TWC: Tea Leaves

Here’s this week’s column, mostly on the Elon Poll results:

Tea leaves

All signs point to ‘huh?’

The latest Elon Poll, released over the past few days, has a pretty interesting set of findings many of which can be summed up with a question mark.

North Carolinians know that smoking is a health hazard, but they don’t want government to interfere with the rights of small business. They want growth to pay for itself, which is only fair, right? Except they also overwhelmingly support the least fair way to raise money to do it.

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Sunday Morning Post

Really getting harder to think happy thoughts.

NYT: Rebuit Iraq projects found crumbling.

At the airport, crucially important for the functioning of the country, inspectors found that while $11.8 million had been spent on new electrical generators, $8.6 million worth were no longer functioning.

At the maternity hospital, a rehabilitation project in the northern city of Erbil, an expensive incinerator for medical waste was padlocked – Iraqis at the hospital could not find the key when inspectors asked to see the equipment – and partly as a result, medical waste including syringes, used bandages and empty drug vials were clogging the sewage system and probably contaminating the water system.

The newly built water purification system was not functioning either.

Meanwhile:
WSJ: Hellfire & Damnation – Rally against Yadkin commish meeting prayer rules
Star News: Vets say they’re not getting help from VA
Char-O: Pay for Praise for homebuilder
Screwy meets Karl.
– Two steps back – New UNC report on health care coverage is just stunning

Update: I guess the point is that we’re still doing the screwing up and aren’t even close to getting to the fixin’. And yet, there are signs of progress.

Morning Post

The key thing to remember about Michael Decker selling his vote is that it wasn’t just a vote for a bill, but a vote that determined control of the House and the upper hand in redistricting. It makes the actions yesterday of Judge Dever a little more clear.

Meanwhile, let’s think happy thoughts:
– The National Weather Service has a new experimental site on the Carolina Coast.
– Davidson County may only have to pay $1.6 million for 181 jobs. Hooray!
– Lots of stuff to read in the new Elon poll:

Forty-four percent of respondents said they believe public education in North Carolina has gotten off on the wrong track, compared with 42 percent who believe public schools are going in the right direction. Fourteen percent said they didn’t know.

The poll also surveyed residents about their preparation for the upcoming hurricane season, which officially begins June 1. Sixty-five percent of residents said they have not done anything to prepare for hurricane season, while 29 percent said they have made preparations. . . .

Twenty-eight percent approve or strongly approve of the way Bush is handling the war in Iraq, down from 38 percent in the September 2006 Elon Poll. In this latest poll, 70 percent disapprove or strongly disapprove of Bush’s handling of the war in Iraq.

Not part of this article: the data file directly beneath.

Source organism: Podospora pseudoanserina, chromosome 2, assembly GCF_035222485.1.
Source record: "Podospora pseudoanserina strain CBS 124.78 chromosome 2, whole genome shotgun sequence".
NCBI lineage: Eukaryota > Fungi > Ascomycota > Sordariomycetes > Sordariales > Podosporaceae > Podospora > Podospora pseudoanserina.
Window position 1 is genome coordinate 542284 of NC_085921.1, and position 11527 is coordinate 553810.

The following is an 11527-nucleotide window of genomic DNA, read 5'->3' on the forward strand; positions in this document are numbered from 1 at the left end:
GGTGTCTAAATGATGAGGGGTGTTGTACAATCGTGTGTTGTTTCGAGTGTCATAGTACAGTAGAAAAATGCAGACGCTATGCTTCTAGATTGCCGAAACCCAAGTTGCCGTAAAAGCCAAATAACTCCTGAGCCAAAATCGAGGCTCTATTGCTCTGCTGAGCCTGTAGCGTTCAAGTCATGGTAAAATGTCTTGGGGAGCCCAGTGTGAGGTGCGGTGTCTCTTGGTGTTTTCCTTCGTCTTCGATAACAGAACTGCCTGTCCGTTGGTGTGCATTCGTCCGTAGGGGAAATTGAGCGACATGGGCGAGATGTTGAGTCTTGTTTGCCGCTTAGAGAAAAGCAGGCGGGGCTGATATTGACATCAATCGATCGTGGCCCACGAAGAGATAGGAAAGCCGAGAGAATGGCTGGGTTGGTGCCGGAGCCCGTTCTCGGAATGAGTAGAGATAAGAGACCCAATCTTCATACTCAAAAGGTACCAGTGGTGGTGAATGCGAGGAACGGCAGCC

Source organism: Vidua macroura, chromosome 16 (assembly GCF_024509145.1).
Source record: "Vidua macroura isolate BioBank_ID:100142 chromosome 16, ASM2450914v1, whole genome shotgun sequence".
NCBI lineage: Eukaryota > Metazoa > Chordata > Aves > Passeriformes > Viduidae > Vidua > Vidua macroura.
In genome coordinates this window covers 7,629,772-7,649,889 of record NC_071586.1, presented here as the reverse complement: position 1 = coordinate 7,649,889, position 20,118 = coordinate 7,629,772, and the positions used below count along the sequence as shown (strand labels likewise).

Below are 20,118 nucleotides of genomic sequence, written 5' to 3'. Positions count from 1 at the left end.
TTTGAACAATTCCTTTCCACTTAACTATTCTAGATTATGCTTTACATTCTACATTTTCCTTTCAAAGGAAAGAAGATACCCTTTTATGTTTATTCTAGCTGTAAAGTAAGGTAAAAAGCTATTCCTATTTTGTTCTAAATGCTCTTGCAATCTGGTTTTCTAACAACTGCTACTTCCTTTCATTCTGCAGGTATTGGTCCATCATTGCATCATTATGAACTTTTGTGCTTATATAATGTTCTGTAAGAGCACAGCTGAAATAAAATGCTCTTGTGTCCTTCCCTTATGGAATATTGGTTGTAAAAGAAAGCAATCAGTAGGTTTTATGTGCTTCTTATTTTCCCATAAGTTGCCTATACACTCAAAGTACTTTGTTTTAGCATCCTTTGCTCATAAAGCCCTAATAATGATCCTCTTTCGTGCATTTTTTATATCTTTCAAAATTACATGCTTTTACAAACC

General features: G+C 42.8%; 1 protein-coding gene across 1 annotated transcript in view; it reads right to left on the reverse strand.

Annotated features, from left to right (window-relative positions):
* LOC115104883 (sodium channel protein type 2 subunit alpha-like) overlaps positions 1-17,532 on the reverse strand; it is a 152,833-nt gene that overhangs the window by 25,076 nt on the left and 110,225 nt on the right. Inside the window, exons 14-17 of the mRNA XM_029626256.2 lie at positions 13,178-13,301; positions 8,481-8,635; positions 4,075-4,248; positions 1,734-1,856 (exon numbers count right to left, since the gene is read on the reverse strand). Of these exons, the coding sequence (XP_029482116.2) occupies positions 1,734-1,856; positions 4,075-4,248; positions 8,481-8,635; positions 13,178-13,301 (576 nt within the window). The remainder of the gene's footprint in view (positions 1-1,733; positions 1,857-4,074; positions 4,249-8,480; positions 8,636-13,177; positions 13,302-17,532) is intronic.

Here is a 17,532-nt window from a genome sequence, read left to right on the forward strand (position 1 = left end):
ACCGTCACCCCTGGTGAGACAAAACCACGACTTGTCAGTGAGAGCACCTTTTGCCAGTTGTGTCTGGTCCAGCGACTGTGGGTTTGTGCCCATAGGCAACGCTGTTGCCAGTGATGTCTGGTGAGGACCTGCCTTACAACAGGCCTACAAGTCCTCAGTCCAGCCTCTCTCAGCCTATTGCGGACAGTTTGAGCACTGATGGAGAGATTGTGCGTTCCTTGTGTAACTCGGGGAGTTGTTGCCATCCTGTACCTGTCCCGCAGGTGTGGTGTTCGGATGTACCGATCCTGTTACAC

Special for you CitJo folks:
– Distributive journalism: Care to plow through the recent Docudump with TPM?
– Ed on the recent dustup over email interviews

Morning post: and so it begins edition

Still cursing whatever group it was that decided we need a 100-week primary season. Probably a conspirary of the MSM and the pundit/consultant industry. Anyway, we’re ill served by it because it makes for lazy, distracting, celeb-style reporting. Candidates are talking about war, immigration and blah. The press gets bored with that, talks about their old girlfriends and body language.

That said, last night was pretty good, especially on C-Span radio. Everyone sounds more intelligent on radio. After watching the clips, I was so glad I missed the Star Trek backdrop. Lord, I dislike bunting.

NYT: Unity,
Bloggedit: The Caucus, BlueNC
C&L has the Gravel money quote.
Meanwhile on Earth,
– Michael Decker to be sentenced
Gaston County / Bank of America faceoff
– N&O: Nine soldiers, forever young
– Freeze funds may be frozen

Price on the showdown

Recently covered a meeting with some Dems trying to pressure Rep. David Price to not support further funding.

This from a recent issue of The Carrboro Citizen:

Fourth District U.S. Rep. David Price said he thinks the country is headed for a constitutional crisis as Congress and President Bush square off over funding for the Iraq war.

Price, a Chapel Hill Democrat, said he expects the president to veto a narrowly passed emergency-funding bill that includes a timeline for ending U.S. military involvement in the four-year-old conflict.

The congressman offered this analysis Friday morning at his Chapel Hill office during an hour-long conversation with a handful of local Democrats from precincts that approved a resolution calling on Congress to end funding for the war. The Orange and Durham county Democratic party organizations also passed the resolution.

Sammy Slade, of Carrboro, told Price he sees a clear conflict between Congress passing full funding for the war while calling for its end.

Price said Congress is trying to shape policy through the power of the purse. Should the president veto the bill as promised, he said, it’s unclear how matters will play out.